This gingerbread fudge is perfect for gifting this holiday season! Deeply gingery with delicious specks of crumbled speculoos cookies.
Why it works
This recipe is full of flavor. There is deep molasses undertone thanks to a mix of blackstrap molasses and dark brown sugar. Ground ginger gives a beautifully moreish bite.
The addition of crumbled speculoos helps to balance it all out and add a fun texture. To finish, we add a drizzle of white chocolate to bring in some lightness.
We use a method that is similar to the traditional method of making fudge, but is easy enough still that you can ease into it, if you've never made fudge like this before.
There aren't a ton of ingredients needed. Most of them are pantry staples, but you can make some substitutions, if needed.
- Butter - We use only a touch of butter in this recipe. It helps keep the fudge soft and adds subtle richness. I recommend using unsalted butter, but you can also use salted butter if that is all you have available. We add it to the bowl we set aside and whisk it in later.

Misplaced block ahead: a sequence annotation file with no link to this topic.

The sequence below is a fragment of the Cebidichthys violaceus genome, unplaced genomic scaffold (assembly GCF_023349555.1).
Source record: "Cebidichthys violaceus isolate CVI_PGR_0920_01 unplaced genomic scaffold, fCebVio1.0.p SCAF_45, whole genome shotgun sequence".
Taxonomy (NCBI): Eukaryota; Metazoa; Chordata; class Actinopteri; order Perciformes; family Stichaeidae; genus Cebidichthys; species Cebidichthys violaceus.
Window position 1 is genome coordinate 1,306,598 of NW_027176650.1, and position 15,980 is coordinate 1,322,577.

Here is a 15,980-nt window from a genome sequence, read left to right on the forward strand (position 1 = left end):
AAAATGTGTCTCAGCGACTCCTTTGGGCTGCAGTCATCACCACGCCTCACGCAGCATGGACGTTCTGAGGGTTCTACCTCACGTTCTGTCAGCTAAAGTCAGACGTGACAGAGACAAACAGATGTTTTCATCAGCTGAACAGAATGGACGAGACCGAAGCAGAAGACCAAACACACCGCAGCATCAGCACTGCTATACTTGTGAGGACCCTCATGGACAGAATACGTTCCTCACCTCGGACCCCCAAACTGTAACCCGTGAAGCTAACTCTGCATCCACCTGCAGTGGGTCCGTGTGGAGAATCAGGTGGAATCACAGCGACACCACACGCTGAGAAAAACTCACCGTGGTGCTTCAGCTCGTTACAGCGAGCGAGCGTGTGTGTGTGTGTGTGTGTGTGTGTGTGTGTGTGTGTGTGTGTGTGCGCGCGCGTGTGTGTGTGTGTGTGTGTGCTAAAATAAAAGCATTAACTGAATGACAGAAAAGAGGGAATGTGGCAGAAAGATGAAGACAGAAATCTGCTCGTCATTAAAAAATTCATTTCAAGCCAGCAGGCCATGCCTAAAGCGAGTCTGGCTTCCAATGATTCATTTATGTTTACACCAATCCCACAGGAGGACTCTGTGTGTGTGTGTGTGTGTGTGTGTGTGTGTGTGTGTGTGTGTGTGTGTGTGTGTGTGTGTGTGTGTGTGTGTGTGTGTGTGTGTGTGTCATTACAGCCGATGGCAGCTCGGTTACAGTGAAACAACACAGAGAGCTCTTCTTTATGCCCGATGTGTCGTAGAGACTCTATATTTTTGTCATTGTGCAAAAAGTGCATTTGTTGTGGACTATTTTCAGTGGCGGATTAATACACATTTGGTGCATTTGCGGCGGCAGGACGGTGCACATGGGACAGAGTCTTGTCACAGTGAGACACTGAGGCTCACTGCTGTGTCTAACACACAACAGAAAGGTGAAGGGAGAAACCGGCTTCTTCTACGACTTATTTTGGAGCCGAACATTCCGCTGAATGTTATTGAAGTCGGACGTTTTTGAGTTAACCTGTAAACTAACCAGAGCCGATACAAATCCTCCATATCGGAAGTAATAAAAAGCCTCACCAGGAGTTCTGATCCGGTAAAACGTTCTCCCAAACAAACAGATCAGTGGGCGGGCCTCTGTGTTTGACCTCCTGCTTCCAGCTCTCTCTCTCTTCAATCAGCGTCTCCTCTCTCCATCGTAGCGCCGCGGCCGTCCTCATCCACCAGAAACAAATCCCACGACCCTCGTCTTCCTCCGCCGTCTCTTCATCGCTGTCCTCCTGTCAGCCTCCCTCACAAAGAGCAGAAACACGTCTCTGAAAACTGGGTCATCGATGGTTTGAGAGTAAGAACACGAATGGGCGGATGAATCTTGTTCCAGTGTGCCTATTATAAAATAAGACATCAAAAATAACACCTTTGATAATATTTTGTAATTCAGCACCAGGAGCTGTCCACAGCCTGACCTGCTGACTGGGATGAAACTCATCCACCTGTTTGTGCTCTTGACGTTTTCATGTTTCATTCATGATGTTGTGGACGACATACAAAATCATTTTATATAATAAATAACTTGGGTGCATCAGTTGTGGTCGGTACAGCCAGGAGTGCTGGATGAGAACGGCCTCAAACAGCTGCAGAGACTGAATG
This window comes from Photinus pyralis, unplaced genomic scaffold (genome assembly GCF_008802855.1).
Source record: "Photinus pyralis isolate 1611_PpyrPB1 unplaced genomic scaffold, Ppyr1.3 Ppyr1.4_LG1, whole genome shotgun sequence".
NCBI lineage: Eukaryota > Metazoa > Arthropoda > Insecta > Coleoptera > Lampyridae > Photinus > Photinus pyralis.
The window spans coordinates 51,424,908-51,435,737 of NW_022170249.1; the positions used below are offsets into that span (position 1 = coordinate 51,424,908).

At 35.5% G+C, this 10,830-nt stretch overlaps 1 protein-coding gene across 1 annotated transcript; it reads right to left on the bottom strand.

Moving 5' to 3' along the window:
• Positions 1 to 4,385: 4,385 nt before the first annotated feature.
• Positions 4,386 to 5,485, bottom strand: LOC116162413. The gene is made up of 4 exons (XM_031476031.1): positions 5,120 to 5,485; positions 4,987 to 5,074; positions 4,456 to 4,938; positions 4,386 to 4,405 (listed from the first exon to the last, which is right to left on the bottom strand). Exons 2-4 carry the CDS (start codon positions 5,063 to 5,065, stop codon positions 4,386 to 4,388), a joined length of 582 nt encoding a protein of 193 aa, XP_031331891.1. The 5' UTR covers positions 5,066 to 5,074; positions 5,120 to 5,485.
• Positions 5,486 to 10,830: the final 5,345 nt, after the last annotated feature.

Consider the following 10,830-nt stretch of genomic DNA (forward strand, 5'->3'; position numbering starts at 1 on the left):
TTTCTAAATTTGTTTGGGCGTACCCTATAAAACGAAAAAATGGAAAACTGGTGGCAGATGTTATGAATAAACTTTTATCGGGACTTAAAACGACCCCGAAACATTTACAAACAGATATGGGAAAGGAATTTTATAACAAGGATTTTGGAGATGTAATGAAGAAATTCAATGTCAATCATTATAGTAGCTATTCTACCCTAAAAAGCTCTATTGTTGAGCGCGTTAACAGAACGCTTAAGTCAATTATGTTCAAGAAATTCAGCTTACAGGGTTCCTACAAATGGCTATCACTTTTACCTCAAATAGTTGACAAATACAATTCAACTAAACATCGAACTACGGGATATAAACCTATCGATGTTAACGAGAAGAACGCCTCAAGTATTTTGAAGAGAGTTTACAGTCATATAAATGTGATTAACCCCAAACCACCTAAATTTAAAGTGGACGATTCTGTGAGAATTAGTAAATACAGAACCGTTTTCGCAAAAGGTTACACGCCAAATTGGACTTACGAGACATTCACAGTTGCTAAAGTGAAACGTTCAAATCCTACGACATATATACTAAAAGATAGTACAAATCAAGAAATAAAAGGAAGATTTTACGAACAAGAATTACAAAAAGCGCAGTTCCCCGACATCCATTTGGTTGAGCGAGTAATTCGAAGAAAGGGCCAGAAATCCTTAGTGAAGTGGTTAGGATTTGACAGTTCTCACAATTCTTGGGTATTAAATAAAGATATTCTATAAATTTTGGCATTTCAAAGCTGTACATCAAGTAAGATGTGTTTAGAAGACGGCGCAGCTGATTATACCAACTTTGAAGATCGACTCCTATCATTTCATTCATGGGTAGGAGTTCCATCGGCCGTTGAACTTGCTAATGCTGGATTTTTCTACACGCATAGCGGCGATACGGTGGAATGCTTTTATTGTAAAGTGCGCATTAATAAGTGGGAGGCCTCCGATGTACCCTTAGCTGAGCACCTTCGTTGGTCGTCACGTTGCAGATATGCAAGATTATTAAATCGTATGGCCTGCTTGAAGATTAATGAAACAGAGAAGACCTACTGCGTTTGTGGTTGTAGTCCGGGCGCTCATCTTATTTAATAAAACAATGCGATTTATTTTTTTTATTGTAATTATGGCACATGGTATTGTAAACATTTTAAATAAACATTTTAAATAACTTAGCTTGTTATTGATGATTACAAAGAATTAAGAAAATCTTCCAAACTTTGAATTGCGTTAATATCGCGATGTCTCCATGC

- Cream - The cream adds richness and keeps the fudge nice and soft. Perfect for cutting and biting into. It is the perfect vehicle for infusing all the flavors of the fudge, too. I do not recommend substituting the cream with any other type of dairy or dairy alternative. You can use double cream, whipping cream, or heavy cream.
- Sugar - We start with granulated sugar. You can use brown sugar to add more flavor, but I find that using brown sugar can leave the fudge grainy in texture. I prefer to use Domino Golden Sugar as it is less processed and has its own subtle molasses flavor.
- Molasses - I used blackstrap molasses in this recipe. It gives a deeply robust flavor. If you prefer something milder, I recommend light molasses.
- Chocolate - An integral part of this recipe is the chocolate. It lightens and balances the molasses and the spices as well as add sweetness. We use white chocolate here, and you can use white chocolate chips, but I prefer to chop white chocolate bars in smaller chunks and use that. For me, chocolate bars in general have a more complex flavor that is a lot more enjoyable than chips. It also has the benefit of melting better and providing a smoother end texture.